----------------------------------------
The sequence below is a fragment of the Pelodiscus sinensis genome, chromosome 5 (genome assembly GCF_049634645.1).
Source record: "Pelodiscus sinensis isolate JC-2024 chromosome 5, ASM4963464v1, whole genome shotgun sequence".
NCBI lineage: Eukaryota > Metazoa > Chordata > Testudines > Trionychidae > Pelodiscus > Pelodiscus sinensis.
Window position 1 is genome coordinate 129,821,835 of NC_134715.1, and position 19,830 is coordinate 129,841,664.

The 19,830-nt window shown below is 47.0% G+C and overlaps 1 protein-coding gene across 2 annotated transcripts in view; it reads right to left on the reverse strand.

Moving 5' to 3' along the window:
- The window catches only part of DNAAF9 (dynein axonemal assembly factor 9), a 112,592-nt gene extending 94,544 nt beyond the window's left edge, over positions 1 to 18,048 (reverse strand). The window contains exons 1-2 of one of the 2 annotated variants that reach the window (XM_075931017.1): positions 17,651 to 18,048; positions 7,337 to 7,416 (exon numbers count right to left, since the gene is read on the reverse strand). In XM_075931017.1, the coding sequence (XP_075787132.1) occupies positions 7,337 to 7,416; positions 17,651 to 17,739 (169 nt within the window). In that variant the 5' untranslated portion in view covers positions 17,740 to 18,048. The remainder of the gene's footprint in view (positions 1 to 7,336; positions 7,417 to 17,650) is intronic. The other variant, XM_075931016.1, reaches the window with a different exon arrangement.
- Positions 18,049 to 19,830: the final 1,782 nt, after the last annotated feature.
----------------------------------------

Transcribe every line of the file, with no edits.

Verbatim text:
The sequence below is a fragment of the Pelodiscus sinensis genome, chromosome 5 (genome assembly GCF_049634645.1).
Source record: "Pelodiscus sinensis isolate JC-2024 chromosome 5, ASM4963464v1, whole genome shotgun sequence".
NCBI lineage: Eukaryota > Metazoa > Chordata > Testudines > Trionychidae > Pelodiscus > Pelodiscus sinensis.
Window position 1 is genome coordinate 129,821,835 of NC_134715.1, and position 19,830 is coordinate 129,841,664.

The 19,830-nt window shown below is 47.0% G+C and overlaps 1 protein-coding gene across 2 annotated transcripts in view; it reads right to left on the reverse strand.

Moving 5' to 3' along the window:
- The window catches only part of DNAAF9 (dynein axonemal assembly factor 9), a 112,592-nt gene extending 94,544 nt beyond the window's left edge, over positions 1 to 18,048 (reverse strand). The window contains exons 1-2 of one of the 2 annotated variants that reach the window (XM_075931017.1): positions 17,651 to 18,048; positions 7,337 to 7,416 (exon numbers count right to left, since the gene is read on the reverse strand). In XM_075931017.1, the coding sequence (XP_075787132.1) occupies positions 7,337 to 7,416; positions 17,651 to 17,739 (169 nt within the window). In that variant the 5' untranslated portion in view covers positions 17,740 to 18,048. The remainder of the gene's footprint in view (positions 1 to 7,336; positions 7,417 to 17,650) is intronic. The other variant, XM_075931016.1, reaches the window with a different exon arrangement.
- Positions 18,049 to 19,830: the final 1,782 nt, after the last annotated feature.